Timaru (English: /ˈtɪmər/;[3] Māori: Te Tihi-o-Maru) is a port city in the southern Canterbury Region of New Zealand, located 157 km (98 mi) southwest of Christchurch and about 196 km (122 mi) northeast of Dunedin on the eastern Pacific coast of the South Island. The Timaru urban area is home to 28,600 people, and is the largest urban area in South Canterbury, and the second largest in the Canterbury Region overall, after Christchurch.[2] The town is the seat of the Timaru District, which includes the surrounding rural area and the towns of Geraldine, Pleasant Point and Temuka, which combined have a total population of 48,500.[2]

Te Tihi-o-Maru (Māori)
View down Stafford Street in 2006
View down Stafford Street in 2006
Timaru is located in New Zealand
Coordinates: 44°23′35″S 171°15′03″E
CountryNew Zealand
Territorial authorityTimaru District
Established13 July 1868[1]
  MayorNigel Bowen
  Land2,736.54 km2 (1,056.58 sq mi)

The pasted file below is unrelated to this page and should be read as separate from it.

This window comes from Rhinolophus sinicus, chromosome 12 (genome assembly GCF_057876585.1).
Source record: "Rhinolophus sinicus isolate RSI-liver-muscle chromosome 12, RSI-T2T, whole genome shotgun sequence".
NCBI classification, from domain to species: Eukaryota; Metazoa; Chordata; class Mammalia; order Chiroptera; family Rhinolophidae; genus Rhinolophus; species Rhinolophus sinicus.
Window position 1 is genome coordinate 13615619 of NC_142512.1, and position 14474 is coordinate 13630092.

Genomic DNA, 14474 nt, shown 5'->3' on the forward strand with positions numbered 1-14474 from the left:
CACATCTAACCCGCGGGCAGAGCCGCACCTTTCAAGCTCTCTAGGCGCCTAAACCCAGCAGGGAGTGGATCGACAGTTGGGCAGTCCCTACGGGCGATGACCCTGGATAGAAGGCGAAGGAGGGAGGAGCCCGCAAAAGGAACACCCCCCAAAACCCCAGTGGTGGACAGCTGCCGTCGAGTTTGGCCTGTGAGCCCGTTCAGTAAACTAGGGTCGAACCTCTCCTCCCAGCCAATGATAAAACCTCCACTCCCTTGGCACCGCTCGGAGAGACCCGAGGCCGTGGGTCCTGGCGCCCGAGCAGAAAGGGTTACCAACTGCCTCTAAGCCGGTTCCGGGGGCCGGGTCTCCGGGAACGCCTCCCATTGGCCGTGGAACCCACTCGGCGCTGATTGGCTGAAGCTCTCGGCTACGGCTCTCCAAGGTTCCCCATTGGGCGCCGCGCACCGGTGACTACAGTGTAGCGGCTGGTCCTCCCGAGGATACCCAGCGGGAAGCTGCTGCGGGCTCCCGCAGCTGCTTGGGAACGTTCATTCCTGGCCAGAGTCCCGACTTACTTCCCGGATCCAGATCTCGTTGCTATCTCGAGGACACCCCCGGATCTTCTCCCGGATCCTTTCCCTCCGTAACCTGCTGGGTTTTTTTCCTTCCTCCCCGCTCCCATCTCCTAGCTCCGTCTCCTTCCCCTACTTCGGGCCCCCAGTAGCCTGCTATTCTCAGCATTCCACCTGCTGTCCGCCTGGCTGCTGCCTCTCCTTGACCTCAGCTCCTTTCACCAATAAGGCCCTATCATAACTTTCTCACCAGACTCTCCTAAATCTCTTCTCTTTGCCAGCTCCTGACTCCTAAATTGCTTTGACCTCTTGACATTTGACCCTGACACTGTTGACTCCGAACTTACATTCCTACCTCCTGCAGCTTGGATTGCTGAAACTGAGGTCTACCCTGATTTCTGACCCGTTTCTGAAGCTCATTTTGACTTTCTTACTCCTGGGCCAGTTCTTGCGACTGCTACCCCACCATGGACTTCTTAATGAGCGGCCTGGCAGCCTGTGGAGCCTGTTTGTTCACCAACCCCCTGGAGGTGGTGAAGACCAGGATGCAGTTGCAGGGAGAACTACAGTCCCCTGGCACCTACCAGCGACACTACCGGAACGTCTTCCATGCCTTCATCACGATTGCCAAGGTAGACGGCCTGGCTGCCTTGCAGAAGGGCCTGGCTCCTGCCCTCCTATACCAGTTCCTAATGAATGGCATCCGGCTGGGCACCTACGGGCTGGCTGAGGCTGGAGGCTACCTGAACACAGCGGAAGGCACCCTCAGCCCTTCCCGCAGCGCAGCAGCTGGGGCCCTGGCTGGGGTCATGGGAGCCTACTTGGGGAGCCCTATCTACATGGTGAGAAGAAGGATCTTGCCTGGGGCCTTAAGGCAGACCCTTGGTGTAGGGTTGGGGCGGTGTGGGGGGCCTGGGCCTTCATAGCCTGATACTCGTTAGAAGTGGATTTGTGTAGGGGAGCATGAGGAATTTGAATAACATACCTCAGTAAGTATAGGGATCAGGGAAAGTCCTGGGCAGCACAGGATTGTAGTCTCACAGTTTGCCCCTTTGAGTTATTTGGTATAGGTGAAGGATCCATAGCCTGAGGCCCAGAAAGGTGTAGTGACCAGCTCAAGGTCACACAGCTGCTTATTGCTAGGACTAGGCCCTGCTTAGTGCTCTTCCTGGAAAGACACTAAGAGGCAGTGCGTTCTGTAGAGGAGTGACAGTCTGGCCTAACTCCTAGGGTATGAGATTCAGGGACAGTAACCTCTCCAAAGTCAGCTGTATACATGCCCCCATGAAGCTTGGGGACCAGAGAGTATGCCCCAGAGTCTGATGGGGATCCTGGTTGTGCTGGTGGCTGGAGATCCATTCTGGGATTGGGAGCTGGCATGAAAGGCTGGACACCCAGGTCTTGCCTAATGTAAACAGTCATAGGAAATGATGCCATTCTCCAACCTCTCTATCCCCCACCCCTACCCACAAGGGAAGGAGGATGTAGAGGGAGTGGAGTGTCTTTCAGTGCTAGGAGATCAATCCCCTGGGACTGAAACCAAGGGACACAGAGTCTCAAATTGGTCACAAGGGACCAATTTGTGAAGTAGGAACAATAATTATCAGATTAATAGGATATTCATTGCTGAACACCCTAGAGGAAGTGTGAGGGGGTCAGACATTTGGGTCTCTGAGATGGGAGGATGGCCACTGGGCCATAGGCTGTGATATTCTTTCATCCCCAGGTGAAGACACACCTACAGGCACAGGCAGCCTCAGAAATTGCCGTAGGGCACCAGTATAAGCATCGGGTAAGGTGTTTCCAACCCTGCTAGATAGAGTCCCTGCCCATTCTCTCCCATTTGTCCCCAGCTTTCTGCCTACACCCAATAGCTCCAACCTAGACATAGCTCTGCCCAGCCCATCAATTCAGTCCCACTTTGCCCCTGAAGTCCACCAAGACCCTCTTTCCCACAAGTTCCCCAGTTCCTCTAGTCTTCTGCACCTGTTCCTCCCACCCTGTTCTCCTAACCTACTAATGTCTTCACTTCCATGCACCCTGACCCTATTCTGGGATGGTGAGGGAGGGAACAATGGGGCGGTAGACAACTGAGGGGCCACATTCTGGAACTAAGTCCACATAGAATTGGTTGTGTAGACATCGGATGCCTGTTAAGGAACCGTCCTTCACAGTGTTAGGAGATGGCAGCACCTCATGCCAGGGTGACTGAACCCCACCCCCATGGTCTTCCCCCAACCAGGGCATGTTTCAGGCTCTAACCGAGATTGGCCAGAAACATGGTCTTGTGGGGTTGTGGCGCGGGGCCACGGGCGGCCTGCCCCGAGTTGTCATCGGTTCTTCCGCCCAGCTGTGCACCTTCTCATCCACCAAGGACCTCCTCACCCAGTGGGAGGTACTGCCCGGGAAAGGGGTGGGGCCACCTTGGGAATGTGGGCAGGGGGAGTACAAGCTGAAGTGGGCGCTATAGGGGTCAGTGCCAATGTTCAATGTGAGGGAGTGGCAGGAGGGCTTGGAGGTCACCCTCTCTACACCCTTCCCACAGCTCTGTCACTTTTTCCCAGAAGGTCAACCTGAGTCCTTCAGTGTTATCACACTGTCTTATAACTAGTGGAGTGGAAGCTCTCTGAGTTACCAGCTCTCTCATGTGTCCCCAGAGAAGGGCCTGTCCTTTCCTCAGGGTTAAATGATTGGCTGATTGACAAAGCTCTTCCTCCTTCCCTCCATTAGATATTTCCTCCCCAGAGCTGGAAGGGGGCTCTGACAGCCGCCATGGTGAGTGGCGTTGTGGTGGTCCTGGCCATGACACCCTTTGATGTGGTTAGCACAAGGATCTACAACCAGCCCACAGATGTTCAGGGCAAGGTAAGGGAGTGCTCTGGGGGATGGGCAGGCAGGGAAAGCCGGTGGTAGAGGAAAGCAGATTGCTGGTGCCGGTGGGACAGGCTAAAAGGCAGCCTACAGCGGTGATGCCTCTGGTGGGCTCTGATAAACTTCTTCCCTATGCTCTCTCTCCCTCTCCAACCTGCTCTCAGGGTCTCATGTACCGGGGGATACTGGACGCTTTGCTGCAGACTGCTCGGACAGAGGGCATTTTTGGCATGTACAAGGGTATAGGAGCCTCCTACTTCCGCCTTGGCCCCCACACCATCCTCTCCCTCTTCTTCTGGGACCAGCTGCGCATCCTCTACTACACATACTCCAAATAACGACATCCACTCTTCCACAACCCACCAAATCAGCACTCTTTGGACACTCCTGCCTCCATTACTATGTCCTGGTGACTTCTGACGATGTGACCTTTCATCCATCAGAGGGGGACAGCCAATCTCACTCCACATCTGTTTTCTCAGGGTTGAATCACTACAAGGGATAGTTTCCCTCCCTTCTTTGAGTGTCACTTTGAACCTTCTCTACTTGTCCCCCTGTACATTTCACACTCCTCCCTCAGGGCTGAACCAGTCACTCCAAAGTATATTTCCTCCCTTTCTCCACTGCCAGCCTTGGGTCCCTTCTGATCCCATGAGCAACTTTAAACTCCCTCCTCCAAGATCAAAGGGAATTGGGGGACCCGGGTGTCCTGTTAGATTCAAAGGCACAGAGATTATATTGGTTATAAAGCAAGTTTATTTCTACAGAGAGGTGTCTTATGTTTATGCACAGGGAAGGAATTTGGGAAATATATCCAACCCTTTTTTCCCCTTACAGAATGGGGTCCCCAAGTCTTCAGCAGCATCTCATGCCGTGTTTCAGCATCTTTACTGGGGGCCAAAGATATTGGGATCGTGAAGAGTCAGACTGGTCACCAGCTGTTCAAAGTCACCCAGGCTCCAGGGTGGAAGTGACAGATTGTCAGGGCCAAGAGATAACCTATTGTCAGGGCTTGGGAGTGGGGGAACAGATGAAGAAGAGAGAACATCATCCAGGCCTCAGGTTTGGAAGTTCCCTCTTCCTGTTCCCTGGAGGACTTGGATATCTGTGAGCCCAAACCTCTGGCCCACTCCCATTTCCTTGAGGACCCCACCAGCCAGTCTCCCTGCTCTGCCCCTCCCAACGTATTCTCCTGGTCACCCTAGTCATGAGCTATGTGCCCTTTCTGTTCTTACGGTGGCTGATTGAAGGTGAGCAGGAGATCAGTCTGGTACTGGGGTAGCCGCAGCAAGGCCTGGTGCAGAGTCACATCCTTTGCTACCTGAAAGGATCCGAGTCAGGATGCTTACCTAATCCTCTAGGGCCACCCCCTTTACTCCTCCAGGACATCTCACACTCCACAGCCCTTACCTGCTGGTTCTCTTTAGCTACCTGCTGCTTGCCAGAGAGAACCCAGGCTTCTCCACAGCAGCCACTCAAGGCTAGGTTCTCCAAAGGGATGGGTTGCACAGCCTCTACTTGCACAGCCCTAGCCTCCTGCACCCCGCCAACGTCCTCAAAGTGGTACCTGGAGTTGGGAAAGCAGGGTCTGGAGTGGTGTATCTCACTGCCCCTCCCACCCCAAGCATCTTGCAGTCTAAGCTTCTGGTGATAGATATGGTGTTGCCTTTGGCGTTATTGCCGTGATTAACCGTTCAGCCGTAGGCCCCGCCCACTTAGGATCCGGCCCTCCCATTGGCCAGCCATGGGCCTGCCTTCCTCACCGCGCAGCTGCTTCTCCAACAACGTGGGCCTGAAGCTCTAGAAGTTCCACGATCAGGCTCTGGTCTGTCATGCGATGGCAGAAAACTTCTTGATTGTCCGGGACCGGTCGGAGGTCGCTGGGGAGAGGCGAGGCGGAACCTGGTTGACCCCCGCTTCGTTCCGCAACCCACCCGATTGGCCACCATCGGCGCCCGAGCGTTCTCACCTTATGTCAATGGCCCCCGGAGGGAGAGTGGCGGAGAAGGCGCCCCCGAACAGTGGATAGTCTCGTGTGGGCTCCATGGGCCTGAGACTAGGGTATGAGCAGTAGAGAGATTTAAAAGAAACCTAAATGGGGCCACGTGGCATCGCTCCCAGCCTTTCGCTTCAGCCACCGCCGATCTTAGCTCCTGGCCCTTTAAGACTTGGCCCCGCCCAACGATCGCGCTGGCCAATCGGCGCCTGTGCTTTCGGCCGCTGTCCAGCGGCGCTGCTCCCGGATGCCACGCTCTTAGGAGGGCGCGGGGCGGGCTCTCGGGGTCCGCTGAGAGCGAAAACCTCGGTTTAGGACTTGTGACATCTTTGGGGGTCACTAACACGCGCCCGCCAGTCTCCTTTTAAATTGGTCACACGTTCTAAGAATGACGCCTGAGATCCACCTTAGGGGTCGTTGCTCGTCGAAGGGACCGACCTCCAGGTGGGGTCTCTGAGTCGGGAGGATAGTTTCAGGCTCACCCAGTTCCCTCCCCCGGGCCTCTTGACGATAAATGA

33.98 km2 (13.12 sq mi)
Highest elevation
95 m (312 ft)
Lowest elevation
0 m (0 ft)
 (June 2022)[2]
  Urban density840/km2 (2,200/sq mi)
Time zoneUTC+12 (New Zealand Standard Time)
  Summer (DST)UTC+13 (New Zealand Daylight Time)
Local iwiNgāi Tahu

Caroline Bay beach is a popular recreational area located close to Timaru's main centre, just to the north of the substantial port facilities. Beyond Caroline Bay, the industrial suburb of Washdyke is at a major junction with State Highway 8, the main route into the Mackenzie Country. This provides a road link to Pleasant Point, Fairlie, Twizel, Lake Tekapo, Aoraki / Mount Cook and Queenstown.

Timaru has been built on rolling hills created from the lava flows of the extinct Mt Horrible volcano, which last erupted thousands of years ago. The result is that most of the main streets are undulating, a clear contrast with the flat landscape of the Canterbury Plains to the north. This volcanic rock is used for the construction of local "bluestone" buildings.

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